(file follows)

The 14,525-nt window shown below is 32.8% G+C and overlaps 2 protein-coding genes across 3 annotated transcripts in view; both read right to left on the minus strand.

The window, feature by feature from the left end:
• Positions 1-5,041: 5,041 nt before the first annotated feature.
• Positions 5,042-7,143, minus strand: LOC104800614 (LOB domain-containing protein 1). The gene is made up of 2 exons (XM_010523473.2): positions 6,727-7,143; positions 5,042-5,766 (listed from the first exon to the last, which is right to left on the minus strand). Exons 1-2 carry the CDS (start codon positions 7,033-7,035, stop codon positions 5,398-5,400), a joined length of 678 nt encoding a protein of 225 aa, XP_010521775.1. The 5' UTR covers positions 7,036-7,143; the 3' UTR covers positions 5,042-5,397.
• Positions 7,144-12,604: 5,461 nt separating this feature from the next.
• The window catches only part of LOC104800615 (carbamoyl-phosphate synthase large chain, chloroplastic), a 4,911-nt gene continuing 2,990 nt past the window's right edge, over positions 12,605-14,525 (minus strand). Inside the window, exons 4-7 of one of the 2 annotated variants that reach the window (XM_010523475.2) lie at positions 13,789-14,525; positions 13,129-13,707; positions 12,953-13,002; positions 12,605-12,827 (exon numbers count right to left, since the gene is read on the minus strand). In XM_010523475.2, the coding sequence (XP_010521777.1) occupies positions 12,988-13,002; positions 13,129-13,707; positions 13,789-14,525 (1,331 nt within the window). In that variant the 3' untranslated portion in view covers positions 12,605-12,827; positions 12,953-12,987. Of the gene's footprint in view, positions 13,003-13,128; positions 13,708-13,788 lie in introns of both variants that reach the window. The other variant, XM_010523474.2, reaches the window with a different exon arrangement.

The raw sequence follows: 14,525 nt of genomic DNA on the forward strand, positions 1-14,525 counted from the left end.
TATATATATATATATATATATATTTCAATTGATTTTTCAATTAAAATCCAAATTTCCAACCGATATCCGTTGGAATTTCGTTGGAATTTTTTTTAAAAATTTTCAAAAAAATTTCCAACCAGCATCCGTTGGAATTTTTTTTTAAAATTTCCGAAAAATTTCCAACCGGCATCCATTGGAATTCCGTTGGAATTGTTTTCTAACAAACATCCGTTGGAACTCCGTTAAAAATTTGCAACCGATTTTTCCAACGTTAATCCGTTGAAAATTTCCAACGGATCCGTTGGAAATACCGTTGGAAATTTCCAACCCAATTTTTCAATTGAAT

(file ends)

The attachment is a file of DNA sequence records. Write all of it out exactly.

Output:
The 14,525-nt window shown below is 32.8% G+C and overlaps 2 protein-coding genes across 3 annotated transcripts in view; both read right to left on the minus strand.

The window, feature by feature from the left end:
• Positions 1-5,041: 5,041 nt before the first annotated feature.
• Positions 5,042-7,143, minus strand: LOC104800614 (LOB domain-containing protein 1). The gene is made up of 2 exons (XM_010523473.2): positions 6,727-7,143; positions 5,042-5,766 (listed from the first exon to the last, which is right to left on the minus strand). Exons 1-2 carry the CDS (start codon positions 7,033-7,035, stop codon positions 5,398-5,400), a joined length of 678 nt encoding a protein of 225 aa, XP_010521775.1. The 5' UTR covers positions 7,036-7,143; the 3' UTR covers positions 5,042-5,397.
• Positions 7,144-12,604: 5,461 nt separating this feature from the next.
• The window catches only part of LOC104800615 (carbamoyl-phosphate synthase large chain, chloroplastic), a 4,911-nt gene continuing 2,990 nt past the window's right edge, over positions 12,605-14,525 (minus strand). Inside the window, exons 4-7 of one of the 2 annotated variants that reach the window (XM_010523475.2) lie at positions 13,789-14,525; positions 13,129-13,707; positions 12,953-13,002; positions 12,605-12,827 (exon numbers count right to left, since the gene is read on the minus strand). In XM_010523475.2, the coding sequence (XP_010521777.1) occupies positions 12,988-13,002; positions 13,129-13,707; positions 13,789-14,525 (1,331 nt within the window). In that variant the 3' untranslated portion in view covers positions 12,605-12,827; positions 12,953-12,987. Of the gene's footprint in view, positions 13,003-13,128; positions 13,708-13,788 lie in introns of both variants that reach the window. The other variant, XM_010523474.2, reaches the window with a different exon arrangement.

The raw sequence follows: 14,525 nt of genomic DNA on the forward strand, positions 1-14,525 counted from the left end.
TATATATATATATATATATATATTTCAATTGATTTTTCAATTAAAATCCAAATTTCCAACCGATATCCGTTGGAATTTCGTTGGAATTTTTTTTAAAAATTTTCAAAAAAATTTCCAACCAGCATCCGTTGGAATTTTTTTTTAAAATTTCCGAAAAATTTCCAACCGGCATCCATTGGAATTCCGTTGGAATTGTTTTCTAACAAACATCCGTTGGAACTCCGTTAAAAATTTGCAACCGATTTTTCCAACGTTAATCCGTTGAAAATTTCCAACGGATCCGTTGGAAATACCGTTGGAAATTTCCAACCCAATTTTTCAATTGAAT